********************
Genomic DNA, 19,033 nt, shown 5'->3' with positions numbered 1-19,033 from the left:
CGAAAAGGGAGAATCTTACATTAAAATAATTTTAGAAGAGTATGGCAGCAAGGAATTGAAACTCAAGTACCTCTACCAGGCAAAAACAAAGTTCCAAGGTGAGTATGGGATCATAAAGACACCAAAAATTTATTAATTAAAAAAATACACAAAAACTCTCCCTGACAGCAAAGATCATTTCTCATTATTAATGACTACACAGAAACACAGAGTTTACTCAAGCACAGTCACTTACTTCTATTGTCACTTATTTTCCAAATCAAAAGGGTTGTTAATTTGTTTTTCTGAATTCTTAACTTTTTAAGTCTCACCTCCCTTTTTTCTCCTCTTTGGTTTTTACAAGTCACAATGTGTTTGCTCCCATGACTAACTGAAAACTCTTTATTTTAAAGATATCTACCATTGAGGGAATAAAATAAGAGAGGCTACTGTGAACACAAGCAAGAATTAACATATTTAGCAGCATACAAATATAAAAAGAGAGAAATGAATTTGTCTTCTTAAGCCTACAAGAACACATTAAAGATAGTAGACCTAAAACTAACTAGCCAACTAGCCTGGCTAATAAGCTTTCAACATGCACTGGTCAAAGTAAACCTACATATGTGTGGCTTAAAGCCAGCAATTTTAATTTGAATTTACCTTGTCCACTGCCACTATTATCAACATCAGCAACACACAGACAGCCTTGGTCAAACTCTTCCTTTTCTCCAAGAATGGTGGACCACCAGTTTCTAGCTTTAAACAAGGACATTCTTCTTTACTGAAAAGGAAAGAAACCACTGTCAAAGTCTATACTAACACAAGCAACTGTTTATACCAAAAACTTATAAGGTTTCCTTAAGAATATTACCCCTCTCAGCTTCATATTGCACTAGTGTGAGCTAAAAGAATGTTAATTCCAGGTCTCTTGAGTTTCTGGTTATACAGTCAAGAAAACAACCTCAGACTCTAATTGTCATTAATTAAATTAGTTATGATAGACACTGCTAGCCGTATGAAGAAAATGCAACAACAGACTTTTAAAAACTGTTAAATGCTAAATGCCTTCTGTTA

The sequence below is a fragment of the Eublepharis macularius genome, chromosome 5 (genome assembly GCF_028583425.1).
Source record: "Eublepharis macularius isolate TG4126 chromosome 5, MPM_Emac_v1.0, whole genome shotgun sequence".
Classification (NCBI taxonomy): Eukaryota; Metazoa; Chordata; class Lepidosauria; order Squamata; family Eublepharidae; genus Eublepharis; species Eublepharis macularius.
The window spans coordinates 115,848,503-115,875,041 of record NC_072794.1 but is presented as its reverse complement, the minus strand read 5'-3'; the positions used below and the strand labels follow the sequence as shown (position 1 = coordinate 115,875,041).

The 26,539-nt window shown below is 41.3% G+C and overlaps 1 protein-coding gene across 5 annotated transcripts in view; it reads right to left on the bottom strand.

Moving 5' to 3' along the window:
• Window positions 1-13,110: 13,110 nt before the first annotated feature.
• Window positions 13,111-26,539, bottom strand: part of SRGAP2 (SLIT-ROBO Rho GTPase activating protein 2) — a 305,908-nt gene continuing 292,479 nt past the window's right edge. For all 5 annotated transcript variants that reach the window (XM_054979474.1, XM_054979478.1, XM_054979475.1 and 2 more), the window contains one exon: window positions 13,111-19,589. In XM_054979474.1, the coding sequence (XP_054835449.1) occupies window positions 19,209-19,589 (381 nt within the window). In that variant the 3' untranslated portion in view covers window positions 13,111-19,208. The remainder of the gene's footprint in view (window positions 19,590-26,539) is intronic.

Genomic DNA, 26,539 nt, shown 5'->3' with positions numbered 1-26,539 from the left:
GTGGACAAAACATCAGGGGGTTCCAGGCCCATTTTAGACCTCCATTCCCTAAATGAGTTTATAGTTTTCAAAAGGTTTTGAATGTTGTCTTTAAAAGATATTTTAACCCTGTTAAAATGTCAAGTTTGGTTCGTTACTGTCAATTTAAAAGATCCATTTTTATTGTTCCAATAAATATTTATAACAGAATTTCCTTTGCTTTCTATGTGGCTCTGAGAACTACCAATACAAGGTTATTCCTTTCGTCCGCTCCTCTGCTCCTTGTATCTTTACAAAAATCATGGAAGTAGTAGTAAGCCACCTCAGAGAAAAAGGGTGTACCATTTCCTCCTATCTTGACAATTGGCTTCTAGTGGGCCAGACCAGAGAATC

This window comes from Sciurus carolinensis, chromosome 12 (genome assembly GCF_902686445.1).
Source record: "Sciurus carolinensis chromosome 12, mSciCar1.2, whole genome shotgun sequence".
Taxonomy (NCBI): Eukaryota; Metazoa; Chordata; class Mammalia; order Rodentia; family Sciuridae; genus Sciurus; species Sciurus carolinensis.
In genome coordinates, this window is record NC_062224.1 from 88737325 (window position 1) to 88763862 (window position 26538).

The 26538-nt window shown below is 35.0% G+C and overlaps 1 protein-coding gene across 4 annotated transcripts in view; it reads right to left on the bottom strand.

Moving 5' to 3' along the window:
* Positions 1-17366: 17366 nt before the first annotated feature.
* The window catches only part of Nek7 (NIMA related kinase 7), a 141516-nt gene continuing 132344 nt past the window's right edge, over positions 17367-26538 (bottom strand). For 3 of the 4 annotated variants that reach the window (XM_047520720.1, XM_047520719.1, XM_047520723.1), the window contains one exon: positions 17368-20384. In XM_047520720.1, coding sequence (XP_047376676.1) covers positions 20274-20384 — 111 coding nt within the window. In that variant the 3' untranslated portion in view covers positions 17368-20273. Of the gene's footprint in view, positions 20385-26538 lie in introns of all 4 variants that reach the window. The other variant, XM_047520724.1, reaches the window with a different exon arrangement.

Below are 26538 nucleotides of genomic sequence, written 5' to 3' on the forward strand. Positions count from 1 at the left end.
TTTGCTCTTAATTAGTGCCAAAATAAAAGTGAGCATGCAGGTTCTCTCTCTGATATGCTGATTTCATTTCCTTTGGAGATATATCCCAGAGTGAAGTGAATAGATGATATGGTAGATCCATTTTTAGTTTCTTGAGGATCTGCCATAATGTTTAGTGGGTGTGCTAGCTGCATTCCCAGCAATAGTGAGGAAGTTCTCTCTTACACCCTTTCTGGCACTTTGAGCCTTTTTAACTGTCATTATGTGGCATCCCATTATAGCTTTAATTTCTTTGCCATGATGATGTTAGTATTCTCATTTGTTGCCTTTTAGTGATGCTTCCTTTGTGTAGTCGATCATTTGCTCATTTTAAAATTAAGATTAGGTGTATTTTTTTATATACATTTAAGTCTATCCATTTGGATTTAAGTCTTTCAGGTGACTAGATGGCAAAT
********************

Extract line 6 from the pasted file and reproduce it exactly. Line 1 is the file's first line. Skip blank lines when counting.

The window spans coordinates 115,848,503-115,875,041 of record NC_072794.1 but is presented as its reverse complement, the minus strand read 5'-3'; the positions used below and the strand labels follow the sequence as shown (position 1 = coordinate 115,875,041).